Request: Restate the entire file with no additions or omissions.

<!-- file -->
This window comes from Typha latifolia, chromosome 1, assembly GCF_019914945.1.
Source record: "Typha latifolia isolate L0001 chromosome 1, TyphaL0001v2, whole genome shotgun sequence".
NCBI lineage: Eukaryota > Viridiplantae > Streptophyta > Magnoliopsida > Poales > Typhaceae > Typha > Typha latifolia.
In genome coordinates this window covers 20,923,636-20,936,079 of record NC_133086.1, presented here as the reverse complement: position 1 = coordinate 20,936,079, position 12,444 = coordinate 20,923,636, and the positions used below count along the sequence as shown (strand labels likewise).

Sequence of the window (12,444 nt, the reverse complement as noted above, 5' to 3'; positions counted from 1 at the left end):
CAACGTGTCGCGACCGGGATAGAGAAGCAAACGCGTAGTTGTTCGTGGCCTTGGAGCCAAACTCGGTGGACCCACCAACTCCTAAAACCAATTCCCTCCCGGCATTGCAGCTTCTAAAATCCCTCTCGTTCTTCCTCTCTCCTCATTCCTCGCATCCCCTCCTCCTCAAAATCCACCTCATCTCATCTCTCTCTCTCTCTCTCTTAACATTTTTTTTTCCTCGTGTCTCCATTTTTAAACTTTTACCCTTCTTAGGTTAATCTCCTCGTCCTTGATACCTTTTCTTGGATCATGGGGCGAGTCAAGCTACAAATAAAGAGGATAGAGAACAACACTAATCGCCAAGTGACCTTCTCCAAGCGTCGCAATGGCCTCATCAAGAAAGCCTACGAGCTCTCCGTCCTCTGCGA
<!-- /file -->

This window comes from Typha latifolia, chromosome 1, assembly GCF_019914945.1.
Source record: "Typha latifolia isolate L0001 chromosome 1, TyphaL0001v2, whole genome shotgun sequence".
NCBI lineage: Eukaryota > Viridiplantae > Streptophyta > Magnoliopsida > Poales > Typhaceae > Typha > Typha latifolia.
In genome coordinates this window covers 20,923,636-20,936,079 of record NC_133086.1, presented here as the reverse complement: position 1 = coordinate 20,936,079, position 12,444 = coordinate 20,923,636, and the positions used below count along the sequence as shown (strand labels likewise).

Sequence of the window (12,444 nt, the reverse complement as noted above, 5' to 3'; positions counted from 1 at the left end):
CAACGTGTCGCGACCGGGATAGAGAAGCAAACGCGTAGTTGTTCGTGGCCTTGGAGCCAAACTCGGTGGACCCACCAACTCCTAAAACCAATTCCCTCCCGGCATTGCAGCTTCTAAAATCCCTCTCGTTCTTCCTCTCTCCTCATTCCTCGCATCCCCTCCTCCTCAAAATCCACCTCATCTCATCTCTCTCTCTCTCTCTCTTAACATTTTTTTTTCCTCGTGTCTCCATTTTTAAACTTTTACCCTTCTTAGGTTAATCTCCTCGTCCTTGATACCTTTTCTTGGATCATGGGGCGAGTCAAGCTACAAATAAAGAGGATAGAGAACAACACTAATCGCCAAGTGACCTTCTCCAAGCGTCGCAATGGCCTCATCAAGAAAGCCTACGAGCTCTCCGTCCTCTGCGA